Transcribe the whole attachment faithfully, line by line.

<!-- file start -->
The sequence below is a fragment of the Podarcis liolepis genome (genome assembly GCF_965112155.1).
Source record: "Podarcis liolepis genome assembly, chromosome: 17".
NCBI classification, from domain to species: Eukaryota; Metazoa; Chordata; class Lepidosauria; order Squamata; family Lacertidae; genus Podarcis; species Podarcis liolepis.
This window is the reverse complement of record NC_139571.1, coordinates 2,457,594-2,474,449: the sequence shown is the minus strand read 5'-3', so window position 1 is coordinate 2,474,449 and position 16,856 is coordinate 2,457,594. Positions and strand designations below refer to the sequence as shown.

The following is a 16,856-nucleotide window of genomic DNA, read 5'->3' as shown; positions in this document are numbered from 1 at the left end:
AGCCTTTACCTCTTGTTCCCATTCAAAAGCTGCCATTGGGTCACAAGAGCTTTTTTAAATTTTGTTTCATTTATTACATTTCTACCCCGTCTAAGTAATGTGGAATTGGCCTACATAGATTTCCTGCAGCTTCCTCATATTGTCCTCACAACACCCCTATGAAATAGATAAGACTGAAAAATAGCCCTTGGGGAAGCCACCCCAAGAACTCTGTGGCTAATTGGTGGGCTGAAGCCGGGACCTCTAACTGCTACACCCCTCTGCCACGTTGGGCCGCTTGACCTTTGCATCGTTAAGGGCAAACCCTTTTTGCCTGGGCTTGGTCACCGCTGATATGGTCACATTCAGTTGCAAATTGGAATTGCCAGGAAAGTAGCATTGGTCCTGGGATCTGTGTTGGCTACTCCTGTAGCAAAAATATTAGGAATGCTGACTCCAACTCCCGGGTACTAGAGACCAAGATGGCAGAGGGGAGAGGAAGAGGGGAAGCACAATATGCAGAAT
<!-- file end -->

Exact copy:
The sequence below is a fragment of the Podarcis liolepis genome (genome assembly GCF_965112155.1).
Source record: "Podarcis liolepis genome assembly, chromosome: 17".
NCBI classification, from domain to species: Eukaryota; Metazoa; Chordata; class Lepidosauria; order Squamata; family Lacertidae; genus Podarcis; species Podarcis liolepis.
This window is the reverse complement of record NC_139571.1, coordinates 2,457,594-2,474,449: the sequence shown is the minus strand read 5'-3', so window position 1 is coordinate 2,474,449 and position 16,856 is coordinate 2,457,594. Positions and strand designations below refer to the sequence as shown.

The following is a 16,856-nucleotide window of genomic DNA, read 5'->3' as shown; positions in this document are numbered from 1 at the left end:
AGCCTTTACCTCTTGTTCCCATTCAAAAGCTGCCATTGGGTCACAAGAGCTTTTTTAAATTTTGTTTCATTTATTACATTTCTACCCCGTCTAAGTAATGTGGAATTGGCCTACATAGATTTCCTGCAGCTTCCTCATATTGTCCTCACAACACCCCTATGAAATAGATAAGACTGAAAAATAGCCCTTGGGGAAGCCACCCCAAGAACTCTGTGGCTAATTGGTGGGCTGAAGCCGGGACCTCTAACTGCTACACCCCTCTGCCACGTTGGGCCGCTTGACCTTTGCATCGTTAAGGGCAAACCCTTTTTGCCTGGGCTTGGTCACCGCTGATATGGTCACATTCAGTTGCAAATTGGAATTGCCAGGAAAGTAGCATTGGTCCTGGGATCTGTGTTGGCTACTCCTGTAGCAAAAATATTAGGAATGCTGACTCCAACTCCCGGGTACTAGAGACCAAGATGGCAGAGGGGAGAGGAAGAGGGGAAGCACAATATGCAGAAT